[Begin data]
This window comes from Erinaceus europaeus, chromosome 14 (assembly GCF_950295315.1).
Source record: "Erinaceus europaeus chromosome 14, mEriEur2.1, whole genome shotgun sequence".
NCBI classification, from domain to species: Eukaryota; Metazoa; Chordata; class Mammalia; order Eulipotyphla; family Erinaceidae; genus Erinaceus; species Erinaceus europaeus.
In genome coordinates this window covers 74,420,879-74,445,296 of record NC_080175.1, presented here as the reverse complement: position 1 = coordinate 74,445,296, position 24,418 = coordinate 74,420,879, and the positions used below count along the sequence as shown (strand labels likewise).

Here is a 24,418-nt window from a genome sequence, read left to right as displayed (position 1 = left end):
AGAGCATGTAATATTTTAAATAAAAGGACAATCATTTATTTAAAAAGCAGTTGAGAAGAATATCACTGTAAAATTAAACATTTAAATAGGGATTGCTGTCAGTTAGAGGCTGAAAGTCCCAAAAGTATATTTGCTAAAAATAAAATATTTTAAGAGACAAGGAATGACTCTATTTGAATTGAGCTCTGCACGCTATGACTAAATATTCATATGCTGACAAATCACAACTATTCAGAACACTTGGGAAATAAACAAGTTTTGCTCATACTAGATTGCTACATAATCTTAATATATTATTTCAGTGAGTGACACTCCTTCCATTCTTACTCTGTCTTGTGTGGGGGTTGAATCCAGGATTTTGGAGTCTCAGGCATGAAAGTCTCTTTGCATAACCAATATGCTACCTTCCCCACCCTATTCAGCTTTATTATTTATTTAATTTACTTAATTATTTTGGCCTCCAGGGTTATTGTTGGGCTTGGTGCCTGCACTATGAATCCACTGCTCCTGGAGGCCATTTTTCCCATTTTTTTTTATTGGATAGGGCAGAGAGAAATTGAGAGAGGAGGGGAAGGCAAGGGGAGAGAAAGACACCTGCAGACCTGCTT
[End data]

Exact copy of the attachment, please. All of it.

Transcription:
This window comes from Erinaceus europaeus, chromosome 14 (assembly GCF_950295315.1).
Source record: "Erinaceus europaeus chromosome 14, mEriEur2.1, whole genome shotgun sequence".
NCBI classification, from domain to species: Eukaryota; Metazoa; Chordata; class Mammalia; order Eulipotyphla; family Erinaceidae; genus Erinaceus; species Erinaceus europaeus.
In genome coordinates this window covers 74,420,879-74,445,296 of record NC_080175.1, presented here as the reverse complement: position 1 = coordinate 74,445,296, position 24,418 = coordinate 74,420,879, and the positions used below count along the sequence as shown (strand labels likewise).

Here is a 24,418-nt window from a genome sequence, read left to right as displayed (position 1 = left end):
AGAGCATGTAATATTTTAAATAAAAGGACAATCATTTATTTAAAAAGCAGTTGAGAAGAATATCACTGTAAAATTAAACATTTAAATAGGGATTGCTGTCAGTTAGAGGCTGAAAGTCCCAAAAGTATATTTGCTAAAAATAAAATATTTTAAGAGACAAGGAATGACTCTATTTGAATTGAGCTCTGCACGCTATGACTAAATATTCATATGCTGACAAATCACAACTATTCAGAACACTTGGGAAATAAACAAGTTTTGCTCATACTAGATTGCTACATAATCTTAATATATTATTTCAGTGAGTGACACTCCTTCCATTCTTACTCTGTCTTGTGTGGGGGTTGAATCCAGGATTTTGGAGTCTCAGGCATGAAAGTCTCTTTGCATAACCAATATGCTACCTTCCCCACCCTATTCAGCTTTATTATTTATTTAATTTACTTAATTATTTTGGCCTCCAGGGTTATTGTTGGGCTTGGTGCCTGCACTATGAATCCACTGCTCCTGGAGGCCATTTTTCCCATTTTTTTTTATTGGATAGGGCAGAGAGAAATTGAGAGAGGAGGGGAAGGCAAGGGGAGAGAAAGACACCTGCAGACCTGCTT